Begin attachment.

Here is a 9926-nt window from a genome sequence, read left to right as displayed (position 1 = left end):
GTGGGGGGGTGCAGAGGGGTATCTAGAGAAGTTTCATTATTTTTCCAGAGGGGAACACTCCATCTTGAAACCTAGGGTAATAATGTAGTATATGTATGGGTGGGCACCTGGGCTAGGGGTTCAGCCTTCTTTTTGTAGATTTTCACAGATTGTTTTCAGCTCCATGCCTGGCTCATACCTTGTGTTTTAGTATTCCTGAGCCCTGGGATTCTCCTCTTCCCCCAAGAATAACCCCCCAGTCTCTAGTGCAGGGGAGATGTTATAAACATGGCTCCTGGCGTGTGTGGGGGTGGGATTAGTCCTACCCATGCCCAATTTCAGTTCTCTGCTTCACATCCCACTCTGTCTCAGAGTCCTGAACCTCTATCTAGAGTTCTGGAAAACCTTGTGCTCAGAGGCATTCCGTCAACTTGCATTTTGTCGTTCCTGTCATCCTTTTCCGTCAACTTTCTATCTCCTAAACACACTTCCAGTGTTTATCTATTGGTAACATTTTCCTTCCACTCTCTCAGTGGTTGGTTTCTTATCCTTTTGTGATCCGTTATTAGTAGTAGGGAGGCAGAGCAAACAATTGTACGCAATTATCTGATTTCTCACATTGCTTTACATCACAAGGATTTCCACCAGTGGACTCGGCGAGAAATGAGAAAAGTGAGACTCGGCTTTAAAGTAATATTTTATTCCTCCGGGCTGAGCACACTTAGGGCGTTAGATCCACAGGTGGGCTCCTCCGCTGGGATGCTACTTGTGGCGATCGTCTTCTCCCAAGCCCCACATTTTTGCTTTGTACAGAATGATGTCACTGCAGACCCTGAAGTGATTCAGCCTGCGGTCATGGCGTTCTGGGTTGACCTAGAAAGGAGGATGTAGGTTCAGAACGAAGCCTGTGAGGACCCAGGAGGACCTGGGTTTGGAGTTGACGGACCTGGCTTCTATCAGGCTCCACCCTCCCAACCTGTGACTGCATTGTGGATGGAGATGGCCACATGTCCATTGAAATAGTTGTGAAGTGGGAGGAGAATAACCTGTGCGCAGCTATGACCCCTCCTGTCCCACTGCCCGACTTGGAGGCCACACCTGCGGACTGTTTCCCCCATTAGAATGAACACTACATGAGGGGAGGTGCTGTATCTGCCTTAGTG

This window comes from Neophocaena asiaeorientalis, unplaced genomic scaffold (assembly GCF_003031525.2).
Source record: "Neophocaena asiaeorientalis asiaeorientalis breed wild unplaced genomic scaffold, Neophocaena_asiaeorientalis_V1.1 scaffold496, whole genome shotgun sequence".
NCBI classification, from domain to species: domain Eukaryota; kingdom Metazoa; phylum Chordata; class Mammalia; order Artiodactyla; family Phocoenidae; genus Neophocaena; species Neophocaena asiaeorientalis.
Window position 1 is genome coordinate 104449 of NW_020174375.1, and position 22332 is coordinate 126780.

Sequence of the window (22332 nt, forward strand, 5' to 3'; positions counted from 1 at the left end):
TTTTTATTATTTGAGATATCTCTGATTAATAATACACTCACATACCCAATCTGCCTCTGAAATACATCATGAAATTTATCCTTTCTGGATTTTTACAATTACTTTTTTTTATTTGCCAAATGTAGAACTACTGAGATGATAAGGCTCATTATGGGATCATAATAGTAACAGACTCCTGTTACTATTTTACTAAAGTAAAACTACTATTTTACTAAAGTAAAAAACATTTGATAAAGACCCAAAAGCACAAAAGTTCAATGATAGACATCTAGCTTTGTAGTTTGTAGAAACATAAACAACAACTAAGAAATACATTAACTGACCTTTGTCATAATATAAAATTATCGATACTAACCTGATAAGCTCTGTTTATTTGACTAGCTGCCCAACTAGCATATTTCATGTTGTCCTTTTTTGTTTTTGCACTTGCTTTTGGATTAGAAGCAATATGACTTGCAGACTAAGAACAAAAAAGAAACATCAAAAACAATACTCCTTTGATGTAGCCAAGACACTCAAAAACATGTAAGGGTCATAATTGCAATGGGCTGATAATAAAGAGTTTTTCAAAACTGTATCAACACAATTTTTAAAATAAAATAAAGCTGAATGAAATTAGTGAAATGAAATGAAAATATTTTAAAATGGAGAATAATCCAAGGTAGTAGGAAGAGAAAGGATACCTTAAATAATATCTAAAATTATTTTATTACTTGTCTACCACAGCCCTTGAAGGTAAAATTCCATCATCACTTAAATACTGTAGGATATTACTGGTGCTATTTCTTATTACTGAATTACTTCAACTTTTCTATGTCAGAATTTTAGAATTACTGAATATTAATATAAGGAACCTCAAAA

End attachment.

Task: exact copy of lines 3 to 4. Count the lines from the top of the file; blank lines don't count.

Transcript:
This window comes from Neophocaena asiaeorientalis, unplaced genomic scaffold (assembly GCF_003031525.2).
Source record: "Neophocaena asiaeorientalis asiaeorientalis breed wild unplaced genomic scaffold, Neophocaena_asiaeorientalis_V1.1 scaffold496, whole genome shotgun sequence".